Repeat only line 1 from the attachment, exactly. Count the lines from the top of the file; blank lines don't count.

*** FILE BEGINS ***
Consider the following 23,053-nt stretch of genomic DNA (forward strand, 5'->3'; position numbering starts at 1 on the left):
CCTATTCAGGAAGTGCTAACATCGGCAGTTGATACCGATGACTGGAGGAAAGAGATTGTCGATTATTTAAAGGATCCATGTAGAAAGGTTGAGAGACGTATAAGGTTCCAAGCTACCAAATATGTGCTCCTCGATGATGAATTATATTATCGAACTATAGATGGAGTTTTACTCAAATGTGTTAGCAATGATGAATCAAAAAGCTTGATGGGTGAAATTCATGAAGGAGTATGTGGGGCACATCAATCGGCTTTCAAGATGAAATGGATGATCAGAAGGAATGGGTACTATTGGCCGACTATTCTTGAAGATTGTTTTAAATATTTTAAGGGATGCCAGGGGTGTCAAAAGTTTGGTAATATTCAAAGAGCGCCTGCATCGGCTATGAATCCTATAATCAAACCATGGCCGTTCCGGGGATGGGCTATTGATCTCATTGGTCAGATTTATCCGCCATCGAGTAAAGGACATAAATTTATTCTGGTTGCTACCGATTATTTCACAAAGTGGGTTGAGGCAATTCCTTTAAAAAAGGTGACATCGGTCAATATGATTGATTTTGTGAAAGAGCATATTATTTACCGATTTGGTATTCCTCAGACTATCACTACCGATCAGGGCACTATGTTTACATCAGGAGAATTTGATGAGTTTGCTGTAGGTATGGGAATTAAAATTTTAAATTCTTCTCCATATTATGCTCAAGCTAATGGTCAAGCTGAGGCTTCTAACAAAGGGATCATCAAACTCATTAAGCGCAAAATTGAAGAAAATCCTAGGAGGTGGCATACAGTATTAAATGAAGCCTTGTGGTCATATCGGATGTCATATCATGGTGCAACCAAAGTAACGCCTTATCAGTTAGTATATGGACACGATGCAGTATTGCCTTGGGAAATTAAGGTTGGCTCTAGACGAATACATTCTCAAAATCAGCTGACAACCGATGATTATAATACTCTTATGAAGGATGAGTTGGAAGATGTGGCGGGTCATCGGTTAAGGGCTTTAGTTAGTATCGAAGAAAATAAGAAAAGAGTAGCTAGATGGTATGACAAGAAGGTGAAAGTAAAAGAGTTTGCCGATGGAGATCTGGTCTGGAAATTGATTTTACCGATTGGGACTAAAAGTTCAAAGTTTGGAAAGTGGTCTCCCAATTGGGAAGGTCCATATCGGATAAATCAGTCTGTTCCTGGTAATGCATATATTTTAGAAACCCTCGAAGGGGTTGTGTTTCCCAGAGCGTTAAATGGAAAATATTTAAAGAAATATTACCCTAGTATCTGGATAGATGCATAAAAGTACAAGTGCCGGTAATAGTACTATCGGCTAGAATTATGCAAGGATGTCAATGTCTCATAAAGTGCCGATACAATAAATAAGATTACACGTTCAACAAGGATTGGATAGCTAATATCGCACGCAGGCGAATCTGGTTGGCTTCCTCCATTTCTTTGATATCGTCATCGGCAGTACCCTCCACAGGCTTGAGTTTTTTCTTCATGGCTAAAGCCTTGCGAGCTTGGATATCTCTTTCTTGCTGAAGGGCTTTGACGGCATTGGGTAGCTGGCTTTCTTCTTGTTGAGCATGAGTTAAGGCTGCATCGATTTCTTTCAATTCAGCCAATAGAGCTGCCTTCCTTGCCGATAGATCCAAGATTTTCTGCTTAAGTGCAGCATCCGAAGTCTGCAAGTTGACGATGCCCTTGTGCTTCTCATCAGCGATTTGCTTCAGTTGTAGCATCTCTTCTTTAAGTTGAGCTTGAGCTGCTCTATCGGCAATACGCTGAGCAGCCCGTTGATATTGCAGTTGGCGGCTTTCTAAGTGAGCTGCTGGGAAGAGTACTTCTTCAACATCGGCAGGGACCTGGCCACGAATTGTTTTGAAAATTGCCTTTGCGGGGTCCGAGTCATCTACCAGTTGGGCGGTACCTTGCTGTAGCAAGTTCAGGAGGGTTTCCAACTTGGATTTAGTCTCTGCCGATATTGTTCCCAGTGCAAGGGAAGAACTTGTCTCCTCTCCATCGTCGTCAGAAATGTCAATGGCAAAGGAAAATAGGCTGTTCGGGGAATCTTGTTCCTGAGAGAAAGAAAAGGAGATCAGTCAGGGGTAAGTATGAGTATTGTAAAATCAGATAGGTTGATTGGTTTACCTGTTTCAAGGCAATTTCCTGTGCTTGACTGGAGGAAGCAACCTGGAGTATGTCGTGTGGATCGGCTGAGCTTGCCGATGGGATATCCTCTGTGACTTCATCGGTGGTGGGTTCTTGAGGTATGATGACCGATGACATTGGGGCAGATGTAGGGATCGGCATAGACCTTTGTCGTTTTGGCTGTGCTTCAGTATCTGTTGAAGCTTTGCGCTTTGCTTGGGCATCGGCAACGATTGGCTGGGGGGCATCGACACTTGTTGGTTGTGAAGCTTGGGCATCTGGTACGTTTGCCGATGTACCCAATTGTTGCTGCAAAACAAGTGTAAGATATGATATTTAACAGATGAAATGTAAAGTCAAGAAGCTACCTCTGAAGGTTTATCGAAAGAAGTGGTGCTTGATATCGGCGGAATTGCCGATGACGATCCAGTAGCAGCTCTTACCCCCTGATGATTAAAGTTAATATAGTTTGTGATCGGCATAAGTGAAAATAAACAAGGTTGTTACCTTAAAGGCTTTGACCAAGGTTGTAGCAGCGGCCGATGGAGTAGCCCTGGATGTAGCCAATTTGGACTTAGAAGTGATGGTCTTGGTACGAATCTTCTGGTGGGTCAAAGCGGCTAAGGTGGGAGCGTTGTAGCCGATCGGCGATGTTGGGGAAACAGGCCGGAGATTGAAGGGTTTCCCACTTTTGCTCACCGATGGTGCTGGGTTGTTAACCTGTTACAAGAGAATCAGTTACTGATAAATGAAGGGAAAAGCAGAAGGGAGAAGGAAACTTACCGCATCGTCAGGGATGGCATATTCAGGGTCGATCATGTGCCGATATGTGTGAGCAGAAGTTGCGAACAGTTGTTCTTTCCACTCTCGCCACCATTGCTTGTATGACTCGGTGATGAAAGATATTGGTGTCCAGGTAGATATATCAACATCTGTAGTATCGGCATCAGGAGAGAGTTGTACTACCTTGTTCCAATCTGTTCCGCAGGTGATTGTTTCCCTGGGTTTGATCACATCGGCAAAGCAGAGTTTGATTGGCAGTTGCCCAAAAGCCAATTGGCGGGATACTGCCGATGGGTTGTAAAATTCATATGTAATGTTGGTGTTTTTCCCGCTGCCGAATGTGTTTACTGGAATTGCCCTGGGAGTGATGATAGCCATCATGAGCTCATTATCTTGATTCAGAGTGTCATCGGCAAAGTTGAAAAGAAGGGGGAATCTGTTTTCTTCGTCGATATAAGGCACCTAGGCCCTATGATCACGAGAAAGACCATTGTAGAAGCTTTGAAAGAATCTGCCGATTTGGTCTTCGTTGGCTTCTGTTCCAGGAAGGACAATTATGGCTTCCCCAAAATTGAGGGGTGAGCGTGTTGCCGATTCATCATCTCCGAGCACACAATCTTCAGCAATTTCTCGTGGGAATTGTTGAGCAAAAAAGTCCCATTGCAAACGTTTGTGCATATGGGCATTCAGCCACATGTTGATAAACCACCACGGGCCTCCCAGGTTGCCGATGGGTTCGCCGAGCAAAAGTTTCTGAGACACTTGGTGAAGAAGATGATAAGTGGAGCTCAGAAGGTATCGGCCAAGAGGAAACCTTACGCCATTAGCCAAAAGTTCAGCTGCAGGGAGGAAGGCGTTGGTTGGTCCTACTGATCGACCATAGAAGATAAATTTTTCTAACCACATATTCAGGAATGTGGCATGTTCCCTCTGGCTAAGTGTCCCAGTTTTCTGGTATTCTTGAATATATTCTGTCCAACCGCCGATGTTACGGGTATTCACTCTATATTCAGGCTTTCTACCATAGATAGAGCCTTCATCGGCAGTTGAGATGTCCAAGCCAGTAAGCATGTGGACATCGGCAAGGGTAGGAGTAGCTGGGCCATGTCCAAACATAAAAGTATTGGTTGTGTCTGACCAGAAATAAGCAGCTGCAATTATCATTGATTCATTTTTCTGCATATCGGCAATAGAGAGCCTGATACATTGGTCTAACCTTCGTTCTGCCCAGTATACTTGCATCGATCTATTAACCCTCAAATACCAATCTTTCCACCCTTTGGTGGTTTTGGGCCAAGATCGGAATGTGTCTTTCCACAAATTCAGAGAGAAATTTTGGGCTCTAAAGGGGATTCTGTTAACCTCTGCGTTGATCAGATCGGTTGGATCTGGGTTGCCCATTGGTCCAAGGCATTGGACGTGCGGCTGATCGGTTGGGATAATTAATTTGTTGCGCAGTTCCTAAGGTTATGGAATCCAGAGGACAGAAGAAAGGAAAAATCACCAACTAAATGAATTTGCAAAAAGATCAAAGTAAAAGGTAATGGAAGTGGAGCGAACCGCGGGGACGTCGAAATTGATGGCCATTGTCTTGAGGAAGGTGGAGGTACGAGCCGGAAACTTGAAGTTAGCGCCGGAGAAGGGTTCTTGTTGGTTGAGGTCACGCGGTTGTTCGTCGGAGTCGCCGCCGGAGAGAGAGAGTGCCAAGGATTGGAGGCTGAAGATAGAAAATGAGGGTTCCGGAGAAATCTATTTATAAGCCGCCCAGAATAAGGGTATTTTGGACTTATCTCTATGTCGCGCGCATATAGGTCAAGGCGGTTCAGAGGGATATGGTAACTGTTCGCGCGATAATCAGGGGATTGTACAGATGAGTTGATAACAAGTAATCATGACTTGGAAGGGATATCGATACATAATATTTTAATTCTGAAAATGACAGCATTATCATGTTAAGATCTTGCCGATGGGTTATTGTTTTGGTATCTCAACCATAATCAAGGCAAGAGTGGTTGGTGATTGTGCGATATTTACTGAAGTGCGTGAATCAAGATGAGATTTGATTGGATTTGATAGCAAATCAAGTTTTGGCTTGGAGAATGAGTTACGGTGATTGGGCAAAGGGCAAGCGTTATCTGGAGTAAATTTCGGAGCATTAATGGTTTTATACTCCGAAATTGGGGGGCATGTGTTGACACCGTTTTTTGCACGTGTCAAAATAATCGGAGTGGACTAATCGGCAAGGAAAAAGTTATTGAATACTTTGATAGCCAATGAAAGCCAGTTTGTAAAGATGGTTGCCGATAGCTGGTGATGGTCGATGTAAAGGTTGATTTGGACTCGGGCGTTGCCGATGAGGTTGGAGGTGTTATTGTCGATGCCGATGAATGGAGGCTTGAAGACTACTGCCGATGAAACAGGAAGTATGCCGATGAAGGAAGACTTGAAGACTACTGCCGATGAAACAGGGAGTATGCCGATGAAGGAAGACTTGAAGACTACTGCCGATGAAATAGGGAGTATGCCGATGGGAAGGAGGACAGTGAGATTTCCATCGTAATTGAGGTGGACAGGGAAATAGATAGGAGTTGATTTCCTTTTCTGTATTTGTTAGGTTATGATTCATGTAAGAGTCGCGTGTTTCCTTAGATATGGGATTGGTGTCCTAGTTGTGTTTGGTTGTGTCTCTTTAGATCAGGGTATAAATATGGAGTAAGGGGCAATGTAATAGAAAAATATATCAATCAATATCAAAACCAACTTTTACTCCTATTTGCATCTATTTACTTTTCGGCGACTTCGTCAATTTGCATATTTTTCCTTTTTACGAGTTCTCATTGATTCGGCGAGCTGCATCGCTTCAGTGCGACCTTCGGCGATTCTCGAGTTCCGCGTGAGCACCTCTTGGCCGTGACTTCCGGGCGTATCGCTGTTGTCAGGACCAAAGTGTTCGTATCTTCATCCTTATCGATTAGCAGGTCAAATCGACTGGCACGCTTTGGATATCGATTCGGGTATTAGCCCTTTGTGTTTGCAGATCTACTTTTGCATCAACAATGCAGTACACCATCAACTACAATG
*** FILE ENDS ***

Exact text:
Consider the following 23,053-nt stretch of genomic DNA (forward strand, 5'->3'; position numbering starts at 1 on the left):